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When Cancer Knocks You Down

by September 19, 2013
filed under Activism, Life
Topics

cancer-fight-blogs

A woman writes about her struggles due to losing her job because of cancer treatment. As per her request, we have left her name anonymous.

I can’t sleep – I have too many feelings that have been keeping me awake at night over the last few weeks. I worry that having cancer could jeopardize my reputation or any new chance of getting work. (Haha! Who am I kidding, I talked about it with all my close friends in confidence, but it’s something that I would like to no longer be secretive about.) I like my online profiles to be positive, funny and a little political. I certainly don’t feel that way and I haven’t for too long.

I was laid off from my job when I went back to work in between my cancer treatments at the end of last month. This was particularly cutting to my identity and I felt betrayed by the head of my department. I had been on medical leave for a year with mutilating surgeries, chemotherapy and radiation. I don’t need to go into detail about what those are, but they are incredibly painful and invasive and they screw with your head. But I had to submit to them. Forget consent. I felt powerlessness. I needed to get back to work just to have some dignity. And to have something to talk about other than stupid, boring cancer.

I can’t just go and get another job until I have finished my treatment plan. No one wants to hire a person with cancer! What am I supposed to say? Oh, I need a TON of time off work – paid please. I had been in contact with my benefits coordinator in HR, my insurance company and one of my supervisors the time when I went back to work on a 6 week gradual return. I needed to go back on disability for a bit when I started to get reconstructive surgeries. When I got back, I was informed that many of the processes in my department changed and that would affect my work. I was hired as a full time, permanent employee during a hiring freeze. That means my job was viewed as an essential position. I’m not crying about it yet, but I was laid off partially because I was on medical leave. It stinks of discrimination. Which, I never really experienced before until becoming disabled.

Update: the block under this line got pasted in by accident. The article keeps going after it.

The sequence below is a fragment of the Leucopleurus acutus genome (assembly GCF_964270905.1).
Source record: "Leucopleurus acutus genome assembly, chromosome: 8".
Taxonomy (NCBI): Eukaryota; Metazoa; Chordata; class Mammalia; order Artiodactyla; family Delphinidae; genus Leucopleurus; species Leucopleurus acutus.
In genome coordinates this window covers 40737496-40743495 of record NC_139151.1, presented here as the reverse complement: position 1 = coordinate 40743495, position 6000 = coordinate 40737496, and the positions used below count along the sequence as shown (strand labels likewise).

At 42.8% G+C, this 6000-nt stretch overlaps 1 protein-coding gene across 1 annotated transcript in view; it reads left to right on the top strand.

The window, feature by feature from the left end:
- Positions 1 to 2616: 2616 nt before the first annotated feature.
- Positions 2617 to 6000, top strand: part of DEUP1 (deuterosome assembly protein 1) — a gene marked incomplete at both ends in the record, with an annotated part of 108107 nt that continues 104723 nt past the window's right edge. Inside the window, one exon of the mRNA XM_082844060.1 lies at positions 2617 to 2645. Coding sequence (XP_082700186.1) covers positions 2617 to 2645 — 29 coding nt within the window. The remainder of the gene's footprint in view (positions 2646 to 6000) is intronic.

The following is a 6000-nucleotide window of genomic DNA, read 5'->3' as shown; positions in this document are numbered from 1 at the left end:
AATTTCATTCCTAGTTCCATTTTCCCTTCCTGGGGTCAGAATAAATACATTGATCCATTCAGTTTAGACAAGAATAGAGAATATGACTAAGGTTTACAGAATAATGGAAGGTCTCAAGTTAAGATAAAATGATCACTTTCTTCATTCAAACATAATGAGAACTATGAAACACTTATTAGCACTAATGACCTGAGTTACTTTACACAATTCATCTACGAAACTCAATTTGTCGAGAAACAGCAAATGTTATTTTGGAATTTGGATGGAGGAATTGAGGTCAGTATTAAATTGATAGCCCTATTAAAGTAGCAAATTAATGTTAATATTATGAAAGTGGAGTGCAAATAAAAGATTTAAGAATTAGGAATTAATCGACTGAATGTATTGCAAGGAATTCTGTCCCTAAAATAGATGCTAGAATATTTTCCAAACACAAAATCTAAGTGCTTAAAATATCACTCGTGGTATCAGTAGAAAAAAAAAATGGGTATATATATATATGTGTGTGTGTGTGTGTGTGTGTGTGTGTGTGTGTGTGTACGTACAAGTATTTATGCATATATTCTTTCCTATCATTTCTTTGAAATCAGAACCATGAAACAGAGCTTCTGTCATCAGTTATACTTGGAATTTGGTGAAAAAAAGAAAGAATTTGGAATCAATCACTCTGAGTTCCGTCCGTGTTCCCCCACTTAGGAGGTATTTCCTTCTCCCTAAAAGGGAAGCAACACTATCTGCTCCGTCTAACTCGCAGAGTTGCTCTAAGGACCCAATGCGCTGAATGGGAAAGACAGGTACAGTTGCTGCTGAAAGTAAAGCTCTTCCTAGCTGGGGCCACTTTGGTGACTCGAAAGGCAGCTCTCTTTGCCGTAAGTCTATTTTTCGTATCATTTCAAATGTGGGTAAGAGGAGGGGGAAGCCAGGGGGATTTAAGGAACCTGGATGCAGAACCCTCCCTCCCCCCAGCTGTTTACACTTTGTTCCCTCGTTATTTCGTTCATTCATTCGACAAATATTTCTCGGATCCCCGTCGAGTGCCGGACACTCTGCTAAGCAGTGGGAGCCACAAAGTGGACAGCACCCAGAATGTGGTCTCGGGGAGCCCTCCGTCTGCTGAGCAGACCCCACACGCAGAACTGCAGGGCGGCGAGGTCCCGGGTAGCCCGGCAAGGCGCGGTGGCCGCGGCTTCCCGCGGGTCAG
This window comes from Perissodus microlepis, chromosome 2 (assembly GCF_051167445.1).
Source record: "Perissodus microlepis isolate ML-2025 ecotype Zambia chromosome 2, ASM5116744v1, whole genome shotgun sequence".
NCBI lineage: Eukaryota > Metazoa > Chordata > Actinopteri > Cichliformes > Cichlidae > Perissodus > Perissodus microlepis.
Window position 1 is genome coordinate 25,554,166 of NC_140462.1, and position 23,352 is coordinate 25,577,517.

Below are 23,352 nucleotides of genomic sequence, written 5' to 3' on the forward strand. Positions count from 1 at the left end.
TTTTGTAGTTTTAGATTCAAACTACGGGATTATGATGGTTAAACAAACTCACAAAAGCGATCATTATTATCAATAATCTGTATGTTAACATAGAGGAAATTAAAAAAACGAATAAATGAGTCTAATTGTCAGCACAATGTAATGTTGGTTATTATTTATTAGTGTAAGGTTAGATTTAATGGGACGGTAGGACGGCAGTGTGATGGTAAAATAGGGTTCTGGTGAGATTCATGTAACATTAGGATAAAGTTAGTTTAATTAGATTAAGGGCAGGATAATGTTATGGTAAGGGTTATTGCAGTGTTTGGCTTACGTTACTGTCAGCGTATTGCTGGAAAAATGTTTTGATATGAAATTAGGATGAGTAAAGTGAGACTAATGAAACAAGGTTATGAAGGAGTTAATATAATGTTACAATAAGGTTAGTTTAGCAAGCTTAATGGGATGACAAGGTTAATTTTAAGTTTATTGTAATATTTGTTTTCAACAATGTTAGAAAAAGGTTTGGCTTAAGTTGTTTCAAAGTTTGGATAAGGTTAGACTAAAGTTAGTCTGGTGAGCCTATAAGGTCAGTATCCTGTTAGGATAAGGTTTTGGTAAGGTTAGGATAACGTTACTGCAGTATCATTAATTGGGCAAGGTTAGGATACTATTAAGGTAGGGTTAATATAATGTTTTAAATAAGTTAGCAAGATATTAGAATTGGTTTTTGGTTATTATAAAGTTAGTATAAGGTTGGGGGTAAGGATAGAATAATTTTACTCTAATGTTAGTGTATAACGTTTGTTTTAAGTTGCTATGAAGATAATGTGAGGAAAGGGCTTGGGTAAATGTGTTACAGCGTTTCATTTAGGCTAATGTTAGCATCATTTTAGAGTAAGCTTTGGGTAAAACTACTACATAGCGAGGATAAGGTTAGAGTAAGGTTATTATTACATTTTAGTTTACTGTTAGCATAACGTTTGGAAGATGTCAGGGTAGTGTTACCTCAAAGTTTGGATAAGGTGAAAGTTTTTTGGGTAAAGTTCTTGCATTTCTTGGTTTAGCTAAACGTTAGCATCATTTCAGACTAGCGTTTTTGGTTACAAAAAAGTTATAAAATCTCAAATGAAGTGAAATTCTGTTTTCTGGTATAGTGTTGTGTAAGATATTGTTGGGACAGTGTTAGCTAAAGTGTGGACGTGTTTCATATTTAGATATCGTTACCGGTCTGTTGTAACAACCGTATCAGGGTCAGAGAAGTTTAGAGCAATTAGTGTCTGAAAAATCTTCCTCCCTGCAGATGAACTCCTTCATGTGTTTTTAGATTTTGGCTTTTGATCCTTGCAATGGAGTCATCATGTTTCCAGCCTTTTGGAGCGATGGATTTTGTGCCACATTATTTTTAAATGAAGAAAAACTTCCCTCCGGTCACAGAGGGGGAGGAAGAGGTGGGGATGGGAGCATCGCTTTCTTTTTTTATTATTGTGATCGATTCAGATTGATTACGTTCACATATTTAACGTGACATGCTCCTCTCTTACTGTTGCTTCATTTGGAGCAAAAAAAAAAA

It’s so hard not to take work too personally – we all spend most of our days doing some kind of work, paid or not. I was out with friends last weekend and I ran into someone I went to uni with. I don’t know him at all but when he asked me what I did now, I lied. Well, I didn’t officially lie, but I didn’t say that I was unemployed or that I had cancer. What am I supposed to say to people? feel like a loser who sucks at life.

What I have learned is to remember that work and your insurance company are not your friend. The institution that you are committed and loyal to will never be loyal to you. It doesn’t actually care about your well-being or health.

I actually had to prove, and I have, that reconstructive surgery is a part of my cancer treatment plan. I actually had to listen to the insurance company tell me that fixing my mutilated body could be considered a choice. I don’t want to throw around the word ‘choice’ here, but all medical treatments are a choice, unless you are a child. Breast cancer can be devastating to your identity as a woman. No breasts, no fertility, no estrogen. I was very hurt by that conversation.

I’ve got about 9 months until my breast cancer treatment is over. And for the next 9 months I am going to be fighting with my old work and insurance company about being able to make a living. And no, I don’t qualify for EI or any social assistance. I know I am privileged – I can only imagine what cancer patients that aren’t have to go through. But receiving benefits isn’t talked about on the online community cancer boards! Can you believe that?

I am just so tired. Tired or fighting for my life and now tired of fighting for a living. I have no autonomy anymore. I have no power, and I don’t like what this is doing to me. I’m becoming more and more damaged.

I’ve been in a low place for a couple years now – it’s time to start getting out.


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